I don't know what the problem was, but he didn't like me from the word go. He was really laid back and almost a hippy, although he was really a goth. Later on I met him at gigs and found him to be fairly rude, he seemed to have a big chip on his shoulder about the whole thing. John: Then for a while we worked with a drum machine. Kim: A small, basic one we'd picked up. John: David Graham quit on Rod's birthday, he rang up and said "I quit" and Rob replied "that's great, thanks, on my birthday".

I remember Rob and I sitting there and doing a few songs which I've still got somewhere, with the drum machine. We used to have one song called "The Helicopter Song", which was centred around the drum machine being run through a graphic equalizer and making helicopter type sounds. Kim: That eventually became "Suppression" with some changes and no helicopter sounds. John: We also wrote a few songs with the drum machine which sounded pretty good, but we thought there was no way we could actually use it as part of the band.

Kim: It was such a piddling little thing. John: Besides we thought "who uses a drum machine? Of course we'd never heard of Big Black back then, that was when they were first getting going. It was funnyI'd often say to Kim back then "I'd love to use a drum machine to do a whole lot of music", and I wish I'd got off my arse and done it. Kim: We could have been in parallel with Big Black.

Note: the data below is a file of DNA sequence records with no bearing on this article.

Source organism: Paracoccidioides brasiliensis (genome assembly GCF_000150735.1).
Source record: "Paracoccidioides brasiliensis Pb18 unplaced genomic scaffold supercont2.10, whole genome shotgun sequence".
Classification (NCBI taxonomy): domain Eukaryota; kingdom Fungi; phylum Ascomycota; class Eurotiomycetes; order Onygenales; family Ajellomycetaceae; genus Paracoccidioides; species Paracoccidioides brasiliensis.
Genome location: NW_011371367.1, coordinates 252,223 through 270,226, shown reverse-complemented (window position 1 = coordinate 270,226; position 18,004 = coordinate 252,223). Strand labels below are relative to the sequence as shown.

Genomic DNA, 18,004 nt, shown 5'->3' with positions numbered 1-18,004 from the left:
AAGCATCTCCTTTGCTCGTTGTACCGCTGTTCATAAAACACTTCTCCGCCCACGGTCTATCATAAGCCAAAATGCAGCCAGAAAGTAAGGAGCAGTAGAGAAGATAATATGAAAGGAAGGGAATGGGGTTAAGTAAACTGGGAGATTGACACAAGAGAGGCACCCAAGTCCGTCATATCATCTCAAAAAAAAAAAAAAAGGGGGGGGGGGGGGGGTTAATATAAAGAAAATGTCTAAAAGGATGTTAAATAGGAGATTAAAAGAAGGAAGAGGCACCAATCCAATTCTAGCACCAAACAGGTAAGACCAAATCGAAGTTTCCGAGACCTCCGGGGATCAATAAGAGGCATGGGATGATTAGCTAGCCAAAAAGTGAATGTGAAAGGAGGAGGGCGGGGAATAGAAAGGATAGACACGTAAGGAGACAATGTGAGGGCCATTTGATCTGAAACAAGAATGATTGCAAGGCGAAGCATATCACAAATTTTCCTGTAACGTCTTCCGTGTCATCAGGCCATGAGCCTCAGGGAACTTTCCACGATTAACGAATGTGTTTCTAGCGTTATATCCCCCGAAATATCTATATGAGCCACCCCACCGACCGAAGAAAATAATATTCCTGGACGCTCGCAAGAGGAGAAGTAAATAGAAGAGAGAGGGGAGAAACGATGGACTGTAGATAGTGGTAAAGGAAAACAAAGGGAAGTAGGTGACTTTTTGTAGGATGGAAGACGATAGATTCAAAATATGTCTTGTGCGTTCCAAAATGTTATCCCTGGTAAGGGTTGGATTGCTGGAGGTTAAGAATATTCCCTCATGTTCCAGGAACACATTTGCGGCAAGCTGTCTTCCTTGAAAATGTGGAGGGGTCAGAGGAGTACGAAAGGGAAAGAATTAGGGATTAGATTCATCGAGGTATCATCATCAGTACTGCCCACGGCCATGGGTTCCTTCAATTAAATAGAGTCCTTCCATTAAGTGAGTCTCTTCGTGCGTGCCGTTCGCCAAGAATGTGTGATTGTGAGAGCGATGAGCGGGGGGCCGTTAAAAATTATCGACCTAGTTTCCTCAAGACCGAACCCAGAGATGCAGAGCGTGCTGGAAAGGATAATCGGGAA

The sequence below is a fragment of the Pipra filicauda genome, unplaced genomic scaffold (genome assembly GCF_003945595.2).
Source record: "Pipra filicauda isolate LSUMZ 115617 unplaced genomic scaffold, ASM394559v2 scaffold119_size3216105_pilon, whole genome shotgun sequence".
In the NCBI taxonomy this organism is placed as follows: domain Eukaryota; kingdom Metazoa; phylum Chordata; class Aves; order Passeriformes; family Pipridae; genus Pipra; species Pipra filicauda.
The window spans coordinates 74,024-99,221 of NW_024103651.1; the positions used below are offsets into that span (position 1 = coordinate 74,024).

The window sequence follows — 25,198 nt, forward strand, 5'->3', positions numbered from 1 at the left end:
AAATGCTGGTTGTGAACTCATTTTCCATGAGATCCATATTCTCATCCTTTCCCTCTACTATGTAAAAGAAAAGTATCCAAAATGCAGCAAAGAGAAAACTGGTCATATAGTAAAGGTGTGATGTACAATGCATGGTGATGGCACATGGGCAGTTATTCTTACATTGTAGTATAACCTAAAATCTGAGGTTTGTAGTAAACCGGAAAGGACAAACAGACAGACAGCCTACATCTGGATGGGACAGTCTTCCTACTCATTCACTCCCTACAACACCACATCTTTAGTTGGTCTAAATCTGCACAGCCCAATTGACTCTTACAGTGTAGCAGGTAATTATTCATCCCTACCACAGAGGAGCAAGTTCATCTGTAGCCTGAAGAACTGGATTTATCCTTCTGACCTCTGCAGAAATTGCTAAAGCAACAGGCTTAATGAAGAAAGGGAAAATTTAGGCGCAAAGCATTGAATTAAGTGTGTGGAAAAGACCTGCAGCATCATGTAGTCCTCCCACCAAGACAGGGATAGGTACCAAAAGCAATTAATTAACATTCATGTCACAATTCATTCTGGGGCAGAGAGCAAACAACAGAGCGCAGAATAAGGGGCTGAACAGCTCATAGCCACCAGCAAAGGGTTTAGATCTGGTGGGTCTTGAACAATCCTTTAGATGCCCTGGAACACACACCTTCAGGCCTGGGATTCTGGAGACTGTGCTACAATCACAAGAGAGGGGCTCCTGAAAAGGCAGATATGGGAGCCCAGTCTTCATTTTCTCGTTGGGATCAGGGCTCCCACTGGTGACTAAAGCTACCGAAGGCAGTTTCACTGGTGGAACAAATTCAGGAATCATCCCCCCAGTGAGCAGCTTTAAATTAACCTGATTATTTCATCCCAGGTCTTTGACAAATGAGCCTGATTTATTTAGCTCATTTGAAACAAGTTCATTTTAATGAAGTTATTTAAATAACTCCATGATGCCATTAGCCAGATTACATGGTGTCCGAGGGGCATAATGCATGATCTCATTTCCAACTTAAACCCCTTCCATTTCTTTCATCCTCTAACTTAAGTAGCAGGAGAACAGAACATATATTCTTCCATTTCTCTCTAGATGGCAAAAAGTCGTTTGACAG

John: It's a pity we didn't pursue that avenue, but we decided to stick at being conventionaland another drummer turned up a while later.

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9 thoughts on “Headshredder - Terminal Sect - Bread And Wine For The Dirt (CD, Album)

  1. CD-RoughOpenings 7/16 ROUGH OPENINGS X Y Section (ksi) Design thickness (in) Gross Effective Torsional Area (in 2) Weight (lb/ft) Ix (in 4) Sx (in 3) Rx (in) Iy (in 4) Sy (in 3) Ry (in) Ixe (in 4) Iye 1 (in 4) Sxe (in 3) Sye 1 (in 3) Max-L to inside of jamb minus 1/2") (in-k) May-L 1 (in-k) Max-D (in-k) May-D 1 (in-k) Vax_g Jx (in 4) Cw (in File Size: 1MB.

  2. Apr 28,  · Tracklist. Hide Credits. 1. Bread And Wine For The Dirt. Guitar – H. Wulkan *. Music By, Programmed By, Vocals, Lyrics By – C. Schwen *. Guitar – H. Wulkan *. Music By, Programmed By, .

  3. Terminal Sect - Bread And Wine For The Dirt music CD album at CD Universe, Live Recording, enjoy top rated service and worldwide shipping.

  4. Nov 01,  · Terminal Sect released two albums; Thehumansconditioned (), and Bread and Wine For The Dirt (). TS additionally released a remix EP of their single, Gun Worship collaborating with artists EnEsch of KMFDM & Chris Moriarty from Controlled Bleeding. Terminal Sect was also featured on multiple compilations, most notably Raised in Black, a.

  5. Terminal Sect Bread And Wine For The Dirt. Album US on Metropolis label Electronic (EBM, Industrial) Conceived and written by Spring and Winter